If you had less than $5,000 in student loans.

Another large assumption. The reasoning here is that your parents were able to help you out with school costs. However, it does not take into account scholarships. Nor does it take in account the scenario of the thousands of people like me – pay as you go schooling, using a combination of Pell Grants and your wages (less rent and other expenses) to pay your way through college. This is also known as the “as long as I get my degree before I’m 30” plan for working adults. This is also known as “I can only take two classes a semester and hold down a full time job.” If you can work full time and go to school full time, I applaud you.

If your parents took you to museums and art galleries.

This question is really based on your region. I grew up in the suburbs of Washington, DC. All the public museums are free. Most of the private galleries are free. The Corcoran charges $6-12 for admission. The Millennium Stage at the Kennedy Center hosts free performances. However, if I grew up elsewhere, it would have been more difficult for me to access the kind of culture I was exposed to as a child.

Leaving aside the specific examples for a moment, we get to the next part of the discussion: how do we interpret privilege?

One of the most interesting discussions of privilege came from an unlikely source: Penelope Trunk. The mind behind Brazen Careerist, Trunk pulls no punches about her privileged background. She writes about growing up with “a laundress, a housekeeper, and unlimited cash from a drawer in the dining room.”

And yet, Penelope makes a very astute observation of how privilege works in society:

But before I launch into a celebration of Sofia Coppola, I need to say that the U.S. is not a meritocracy: Rich people are better connected, so they get better jobs. And rich people who are not well connected tend to get better jobs because they have an easier time envisioning themselves in a successful career than poorer people. An example: My younger brother, now 21, did almost no homework in high school, and he recently landed a job most college graduates would covet — investment banking in Europe.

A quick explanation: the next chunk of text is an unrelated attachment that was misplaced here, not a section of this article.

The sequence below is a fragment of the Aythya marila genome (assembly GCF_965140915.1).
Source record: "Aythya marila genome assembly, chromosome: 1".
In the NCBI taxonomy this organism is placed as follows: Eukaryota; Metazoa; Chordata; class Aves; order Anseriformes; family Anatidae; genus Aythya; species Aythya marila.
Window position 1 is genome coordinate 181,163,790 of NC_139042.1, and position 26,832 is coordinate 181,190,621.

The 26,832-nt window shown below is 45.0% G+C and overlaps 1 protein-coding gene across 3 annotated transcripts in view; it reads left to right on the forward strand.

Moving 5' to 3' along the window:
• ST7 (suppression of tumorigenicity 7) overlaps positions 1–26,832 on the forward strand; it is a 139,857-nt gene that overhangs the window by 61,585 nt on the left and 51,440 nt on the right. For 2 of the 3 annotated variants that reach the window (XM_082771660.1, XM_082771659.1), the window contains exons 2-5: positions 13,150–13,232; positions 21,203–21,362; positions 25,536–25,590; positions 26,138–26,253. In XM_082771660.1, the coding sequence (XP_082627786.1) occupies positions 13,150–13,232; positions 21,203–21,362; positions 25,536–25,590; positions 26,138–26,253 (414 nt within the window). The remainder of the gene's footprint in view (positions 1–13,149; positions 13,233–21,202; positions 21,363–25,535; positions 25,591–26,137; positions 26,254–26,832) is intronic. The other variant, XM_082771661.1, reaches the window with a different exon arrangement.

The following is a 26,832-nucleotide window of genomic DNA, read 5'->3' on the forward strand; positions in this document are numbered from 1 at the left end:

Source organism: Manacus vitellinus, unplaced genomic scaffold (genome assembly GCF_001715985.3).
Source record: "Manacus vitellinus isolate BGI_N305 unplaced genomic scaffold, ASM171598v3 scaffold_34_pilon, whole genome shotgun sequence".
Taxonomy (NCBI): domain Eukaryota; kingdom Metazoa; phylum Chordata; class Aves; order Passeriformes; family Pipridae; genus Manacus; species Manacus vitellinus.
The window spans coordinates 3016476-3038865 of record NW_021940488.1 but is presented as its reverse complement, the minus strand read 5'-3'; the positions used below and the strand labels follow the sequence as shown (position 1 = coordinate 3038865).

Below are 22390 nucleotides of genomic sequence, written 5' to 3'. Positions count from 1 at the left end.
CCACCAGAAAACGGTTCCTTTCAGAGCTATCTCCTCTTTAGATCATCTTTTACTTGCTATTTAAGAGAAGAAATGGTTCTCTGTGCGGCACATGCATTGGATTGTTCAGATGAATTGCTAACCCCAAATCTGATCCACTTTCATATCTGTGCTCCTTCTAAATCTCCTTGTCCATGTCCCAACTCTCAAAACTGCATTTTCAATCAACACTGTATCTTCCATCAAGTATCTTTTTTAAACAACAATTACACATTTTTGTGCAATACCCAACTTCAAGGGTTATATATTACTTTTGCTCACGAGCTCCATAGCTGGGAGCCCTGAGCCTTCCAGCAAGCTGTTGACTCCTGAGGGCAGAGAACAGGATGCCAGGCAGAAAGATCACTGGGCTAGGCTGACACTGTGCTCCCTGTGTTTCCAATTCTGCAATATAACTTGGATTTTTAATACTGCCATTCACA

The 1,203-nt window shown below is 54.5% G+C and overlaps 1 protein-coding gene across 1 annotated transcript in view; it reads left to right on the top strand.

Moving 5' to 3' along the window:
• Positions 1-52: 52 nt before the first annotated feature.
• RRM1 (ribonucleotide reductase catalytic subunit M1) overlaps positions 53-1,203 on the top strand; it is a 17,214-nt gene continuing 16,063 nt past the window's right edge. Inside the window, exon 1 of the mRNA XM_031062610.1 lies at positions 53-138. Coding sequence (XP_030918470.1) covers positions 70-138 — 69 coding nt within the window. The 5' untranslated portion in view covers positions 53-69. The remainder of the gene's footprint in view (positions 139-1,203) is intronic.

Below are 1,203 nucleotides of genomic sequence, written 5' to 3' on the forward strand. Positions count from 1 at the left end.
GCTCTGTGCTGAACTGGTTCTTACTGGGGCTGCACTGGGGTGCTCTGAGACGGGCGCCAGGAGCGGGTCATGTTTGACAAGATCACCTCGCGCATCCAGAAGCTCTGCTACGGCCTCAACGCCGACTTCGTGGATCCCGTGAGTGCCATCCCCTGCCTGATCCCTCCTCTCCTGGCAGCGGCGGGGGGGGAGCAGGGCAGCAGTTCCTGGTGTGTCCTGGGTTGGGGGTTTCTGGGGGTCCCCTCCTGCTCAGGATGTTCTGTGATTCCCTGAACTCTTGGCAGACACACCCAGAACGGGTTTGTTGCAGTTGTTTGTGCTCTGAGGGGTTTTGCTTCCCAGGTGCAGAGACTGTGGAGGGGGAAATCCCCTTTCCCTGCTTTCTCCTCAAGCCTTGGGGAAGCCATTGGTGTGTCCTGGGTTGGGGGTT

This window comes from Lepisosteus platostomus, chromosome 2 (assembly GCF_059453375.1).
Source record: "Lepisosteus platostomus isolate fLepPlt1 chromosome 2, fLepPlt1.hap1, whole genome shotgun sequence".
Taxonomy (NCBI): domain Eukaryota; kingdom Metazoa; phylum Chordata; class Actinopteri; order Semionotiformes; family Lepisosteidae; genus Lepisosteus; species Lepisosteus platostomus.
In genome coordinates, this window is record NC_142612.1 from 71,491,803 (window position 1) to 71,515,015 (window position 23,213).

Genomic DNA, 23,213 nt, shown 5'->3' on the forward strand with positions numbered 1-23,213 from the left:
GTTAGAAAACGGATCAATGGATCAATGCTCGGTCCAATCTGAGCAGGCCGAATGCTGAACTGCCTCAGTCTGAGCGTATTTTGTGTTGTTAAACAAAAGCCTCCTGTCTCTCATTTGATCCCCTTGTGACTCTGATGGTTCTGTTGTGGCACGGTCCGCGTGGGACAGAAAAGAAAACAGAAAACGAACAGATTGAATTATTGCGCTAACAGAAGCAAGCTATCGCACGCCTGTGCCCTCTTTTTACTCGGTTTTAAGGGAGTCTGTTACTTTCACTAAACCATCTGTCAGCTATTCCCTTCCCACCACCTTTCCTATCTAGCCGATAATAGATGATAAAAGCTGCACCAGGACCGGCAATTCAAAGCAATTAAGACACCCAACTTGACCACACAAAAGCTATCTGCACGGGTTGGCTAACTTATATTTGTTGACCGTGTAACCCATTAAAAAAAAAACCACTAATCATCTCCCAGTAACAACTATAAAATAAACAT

[B]y the time my brother graduated from college, he had a great experience on his resume that helped him land his new job in Europe. I don’t begrudge him that. And I admit that with a lot of effort and even more luck, a poor kid could land the same positions as my brother. But it’s clear he had a million advantages that poor kids don’t have, so he didn’t need as much luck.


People like my brother, who have relatively few advantages compared to someone like Sofia, ask for everything — just to see if they’ll get it. He asked my parents to pay for him to attend an expensive college even though he didn’t do a lick of homework in high school. Even though he knew he wasn’t qualified, he asked my cousin for an internship. He could do this because he could envision himself getting it. Poor kids have to stretch to imagine having food on the table every night.

As Trunk states above, a large part of privilege is access. (We will cover entitlement in part 3.)

So we currently have two main components to economic privilege. The material aspect of privilege – which includes always having enough money for the utilities or having extra money for things like field trips, new clothes and AP classes – and the access aspect of privilege, which allows you to gain valuable life experiences.

Do you think that the material aspect of privilege is more important or the access aspect of privilege?

Which one has had a greater impact on your life?

About This Blog

Racialicious is a blog about the intersection of race and pop culture. Check out our daily updates on the latest celebrity gaffes, our no-holds-barred critique of questionable media representations, and of course, the inevitable Keanu Reeves John Cho newsflashes.

Latoya Peterson (DC) is the Owner and Editor (not the Founder!) of Racialicious, Arturo García (San Diego) is the Managing Editor, Andrea Plaid (NYC) is the Associate Editor. You can email us at team@racialicious.com.

The founders of Racialicious are Carmen Sognonvi and Jen Chau. They are no longer with the blog. Carmen now runs Urban Martial Arts with her husband and blogs about local business. Jen can still be found at Swirl or on her personal blog. Please do not send them emails here, they are no longer affiliated with this blog.